Peach Tree Production

Question from Jo:

I live in Los Angeles and planted a bare root Hale Haven peach tree 2 yrs. ago. Last yr. there were maybe 4-5 flowers and 2 peaches (which the birds beat me to). This year I didn’t see any flowers but see 2 small peaches (July 2012)to date. I know next to nothing about growing fruit trees, but I do feed and water and with the exception of ants I don’t see any bugs. Should I give up the hope of ever having a yield or is it too soon? Thanks so much for any help.

Answer from Pat:

Unfortunately, your ‘Halehaven’ peach tree is not adapted to the warm-winter Mediterranean climate of Los Angeles. In fact, you happen to have chosen one of the most cold-hardy varieties in existence. It has flower buds and leaf buds that do not freeze off in winter. Thus ‘Halehaven’ prefers a climate with snow in winter in order to trigger its flowers and leaves to open up when the weather warms up again in spring. It grows well in the agricultural valleys of Alaska or lower elevations of the Rocky Mountains and the Sierra’s. In California it will also grow in such places as Stockton or Sacramento, which have many hard frosts in winter. This is as warm a winter as it can undergo and still bear a crop. The only solution is to cut it down and start over with a low-chill variety, such as ‘August Pride’, ”Eva’s Pride’, or ‘Floridaprince’ any of which will bear crops in Los Angeles. The best low-chill white peach is called ‘Tropic Snow’, but it will not bear crops in the fog bank (Sunset Zone 24). It must be a little bit inland. I wonder where you purchased your bare root ‘Halehaven’ peach since it is difficult to believe that any local nursery would hoodwink you in this way. Most good quality local nurseries in Southern California only sell plants that grow well in our climate.

It appears that you have never heard of “low chill” fruit trees, so let me explain. Most deciduous fruit trees are native to cold-winter regions of the world. In order to combat this problem, growers have gradually bred or discovered fruit tree varieties that can bear a crop with only a limited number of what are called “chill hours” (The number of hours a year in which the temperature drops down to lower than 45 degrees Fahrenheit.) Low chill varieties only need about 500 of these “chill hours”. In order for there to be more hours that cold in winter, one needs a much colder climate than that of Los Angeles.

If you would purchase my month-by-month garden book and read one chapter a month during the month that fits, it will take all the mystery out of gardening since it takes the gardener by the hand, so to speak, and covers everything you need to know in month by month format throughout the year. By the time you have read it through just once, you will know basically everything necessary for success and you can then branch out and go on to learn even more.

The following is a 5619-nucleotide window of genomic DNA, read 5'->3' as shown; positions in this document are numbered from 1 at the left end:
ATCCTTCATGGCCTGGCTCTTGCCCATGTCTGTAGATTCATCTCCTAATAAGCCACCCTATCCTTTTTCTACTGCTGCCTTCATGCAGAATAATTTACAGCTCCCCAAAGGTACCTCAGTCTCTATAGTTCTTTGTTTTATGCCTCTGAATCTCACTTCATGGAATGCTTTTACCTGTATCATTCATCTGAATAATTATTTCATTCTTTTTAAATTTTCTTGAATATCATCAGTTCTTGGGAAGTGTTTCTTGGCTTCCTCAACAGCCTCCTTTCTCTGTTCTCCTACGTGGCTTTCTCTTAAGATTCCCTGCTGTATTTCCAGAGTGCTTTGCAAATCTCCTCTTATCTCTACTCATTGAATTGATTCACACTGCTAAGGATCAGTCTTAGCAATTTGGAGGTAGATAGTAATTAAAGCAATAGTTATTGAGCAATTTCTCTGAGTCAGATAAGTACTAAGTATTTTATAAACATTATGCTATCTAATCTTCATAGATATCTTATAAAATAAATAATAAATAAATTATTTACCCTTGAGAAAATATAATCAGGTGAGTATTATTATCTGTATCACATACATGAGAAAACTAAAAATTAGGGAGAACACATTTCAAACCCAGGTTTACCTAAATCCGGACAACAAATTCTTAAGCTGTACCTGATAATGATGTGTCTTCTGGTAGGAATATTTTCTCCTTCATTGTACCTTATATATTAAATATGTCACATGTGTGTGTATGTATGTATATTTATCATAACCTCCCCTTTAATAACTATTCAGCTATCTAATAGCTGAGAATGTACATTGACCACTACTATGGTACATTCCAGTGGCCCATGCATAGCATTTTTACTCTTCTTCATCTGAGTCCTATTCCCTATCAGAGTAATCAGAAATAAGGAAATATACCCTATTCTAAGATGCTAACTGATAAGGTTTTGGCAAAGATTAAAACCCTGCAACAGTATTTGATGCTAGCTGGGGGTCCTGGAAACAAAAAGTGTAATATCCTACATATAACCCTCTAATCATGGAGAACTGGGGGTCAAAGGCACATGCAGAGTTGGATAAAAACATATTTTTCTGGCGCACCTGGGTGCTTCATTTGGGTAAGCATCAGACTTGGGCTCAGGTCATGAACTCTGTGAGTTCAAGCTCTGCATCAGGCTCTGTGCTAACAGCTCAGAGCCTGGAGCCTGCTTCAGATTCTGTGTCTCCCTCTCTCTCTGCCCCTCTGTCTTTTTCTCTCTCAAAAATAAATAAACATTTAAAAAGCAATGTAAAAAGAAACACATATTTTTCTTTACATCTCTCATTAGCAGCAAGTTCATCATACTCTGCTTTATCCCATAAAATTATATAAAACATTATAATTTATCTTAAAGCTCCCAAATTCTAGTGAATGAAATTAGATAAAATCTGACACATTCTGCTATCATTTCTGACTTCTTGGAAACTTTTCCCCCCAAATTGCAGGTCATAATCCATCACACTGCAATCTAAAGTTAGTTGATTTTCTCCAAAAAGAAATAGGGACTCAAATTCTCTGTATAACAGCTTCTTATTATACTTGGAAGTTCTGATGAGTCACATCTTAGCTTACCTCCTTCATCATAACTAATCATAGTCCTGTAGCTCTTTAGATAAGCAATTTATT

Comments

  1. Hi Pat, I live in Monrovia, Ca and have two lilac bushes. One is the WHITE ANGEL approximately 7 years old and for the first time this year has had the most beautiful, large cluster, fragrant flowers. It is approximately 8 ft tall. I think I had been watering it too much over the years and due to the drought is why it bloomed.
    The other is a Lavender Lady and is three years old. It, too is like its sister bush. Both get the morning sun and afternoon shade.
    I am looking for a red or deep pink bush to compliment my other color. Many of the nurseries have told me lilacs cannot be grown here. Can you help? Thank you.

    • Try the Los Angeles Arboretum as a source of lilac bushes. Lilac’s, such as Lavender Lady, especially developed for Southern California will grow in Monrovia. The like soil slightly on the alkaline side and should be allowed to go a bit dry in fall. So yes overwatering in autumn can prevent flowering. Read what it says in my organic book about lilac.

  2. Retta jankowski

    I have a Florida Peach tree, I am having problems with insects. And leaves that look As if it turning brown, the tree is about 3 to 4 years old, my son got it for me at the University of Fl.
    What can I do to make sure it is healthy?
    Retta

    • It sounds to me that you may have neglected dormant spray. In winter while the leaves are off the tree you should prune properly, then scrape the bark and spray every bit of the tree with dormant spray and do this at least three times during the winter. For now, make sure the tree has adequate water and fertilizer and good drainage. You might also try using a layer of earthworm castings all over the ground under the tree. Also make sure you get rid of ants.

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